But the Pollard tour was already collapsing by that time, and within a matter of weeks almost all the performers announced they wanted to go home, and more dramatically still, members of the Madras Society for the Prevention of Cruelty to Children had become involved and had removed the children from Pollard’s care.The Daily News (WA) 9 March, 1910, P7, Via National Library of Australia’s Trove
By April 1910, Australian newspapers were regularly reporting all of the claims and counter claims that had been made in the Madras High Court.The West Australian (WA) 21 Apr 1910, P3, via National Library of Australia’s Trove The Melbourne Herald cited a letter from Alice Cartlege to her mother which gave a 12 year old’s simple but indignant perspective: “Dearest Mother, A few lines to tell you everything at last… The company is broken up. Mr Pollard and — (a member of the company) are getting away to America. Pollard has been a pig to us…”The Herald (Vic) 23 Mar 1910, P6, via National Library of Australia’s Trove It seems Arthur Pollard, unwilling to face a court outcome, then made a run for French Pondicherry, taking with him the proceeds of the performances to date, and Irene Finlay, but abandoning the rest of his charges in the process.Barrier Miner (Broken Hill, NSW), 29 Apr 1910, P2, via National Library of Australia’s Trove A few months later, in May 1910, the child performers were returned home to Melbourne on the SS Scharnhorst and the French steamer SS Caledonian. The disastrous Pollard tour of 1909 was over.The Herald (Vic.) 17 May 1910, P5, via National Library of Australia’s Trove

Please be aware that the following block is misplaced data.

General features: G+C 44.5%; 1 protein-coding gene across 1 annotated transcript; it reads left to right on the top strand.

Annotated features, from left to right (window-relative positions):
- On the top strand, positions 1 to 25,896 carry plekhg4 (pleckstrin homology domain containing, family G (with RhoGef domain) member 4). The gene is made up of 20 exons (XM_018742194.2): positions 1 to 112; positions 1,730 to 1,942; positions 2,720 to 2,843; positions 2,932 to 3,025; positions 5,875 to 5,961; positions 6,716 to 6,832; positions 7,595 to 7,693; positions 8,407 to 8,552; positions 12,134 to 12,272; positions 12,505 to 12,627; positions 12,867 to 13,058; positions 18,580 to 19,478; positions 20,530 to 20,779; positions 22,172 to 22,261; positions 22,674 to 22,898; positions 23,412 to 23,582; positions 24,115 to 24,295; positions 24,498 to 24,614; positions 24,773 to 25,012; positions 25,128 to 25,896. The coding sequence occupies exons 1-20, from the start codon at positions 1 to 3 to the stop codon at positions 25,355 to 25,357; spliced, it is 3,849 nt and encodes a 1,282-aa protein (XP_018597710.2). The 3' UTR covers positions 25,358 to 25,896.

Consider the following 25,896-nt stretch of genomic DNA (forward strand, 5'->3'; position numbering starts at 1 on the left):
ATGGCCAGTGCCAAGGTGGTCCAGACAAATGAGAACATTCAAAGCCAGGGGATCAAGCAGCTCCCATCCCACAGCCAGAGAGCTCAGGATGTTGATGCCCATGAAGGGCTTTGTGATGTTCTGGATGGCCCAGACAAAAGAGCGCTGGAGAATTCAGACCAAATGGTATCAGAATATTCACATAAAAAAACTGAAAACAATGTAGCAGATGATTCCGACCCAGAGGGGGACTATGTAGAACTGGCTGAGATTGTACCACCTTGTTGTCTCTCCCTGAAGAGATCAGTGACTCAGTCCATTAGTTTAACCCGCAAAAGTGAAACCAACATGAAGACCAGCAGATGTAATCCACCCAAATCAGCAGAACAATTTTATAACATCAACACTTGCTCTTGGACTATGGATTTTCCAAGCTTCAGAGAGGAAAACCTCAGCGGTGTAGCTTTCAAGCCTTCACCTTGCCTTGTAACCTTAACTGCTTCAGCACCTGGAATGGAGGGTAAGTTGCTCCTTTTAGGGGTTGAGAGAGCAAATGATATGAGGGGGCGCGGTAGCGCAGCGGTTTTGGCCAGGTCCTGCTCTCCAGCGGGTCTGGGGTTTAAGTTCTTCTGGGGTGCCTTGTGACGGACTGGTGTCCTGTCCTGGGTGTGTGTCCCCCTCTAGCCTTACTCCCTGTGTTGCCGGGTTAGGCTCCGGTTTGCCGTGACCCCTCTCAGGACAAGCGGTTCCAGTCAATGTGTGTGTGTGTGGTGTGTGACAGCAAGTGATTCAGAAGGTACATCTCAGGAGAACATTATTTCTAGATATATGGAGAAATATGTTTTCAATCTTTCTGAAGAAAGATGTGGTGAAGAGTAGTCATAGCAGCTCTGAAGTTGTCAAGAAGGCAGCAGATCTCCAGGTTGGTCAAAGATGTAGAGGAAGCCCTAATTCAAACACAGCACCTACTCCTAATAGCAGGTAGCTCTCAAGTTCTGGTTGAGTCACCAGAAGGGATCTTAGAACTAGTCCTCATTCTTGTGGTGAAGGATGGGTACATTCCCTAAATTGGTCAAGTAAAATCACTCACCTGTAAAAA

There was a consequence at the highest level. The Australian Emigration Act of 1910, written and passed by Federal parliament within 10 months of the tour, prohibited any child being taken out of Australia to perform “theatrical, operatic or other work.” The bad publicity brought the days of Pollard’s extended overseas tours for child actors to an end. But while the Pollard’s popular reputation had been damaged, it was not so badly that Nellie Chester could not run a final North American tour in 1912, this time with older players.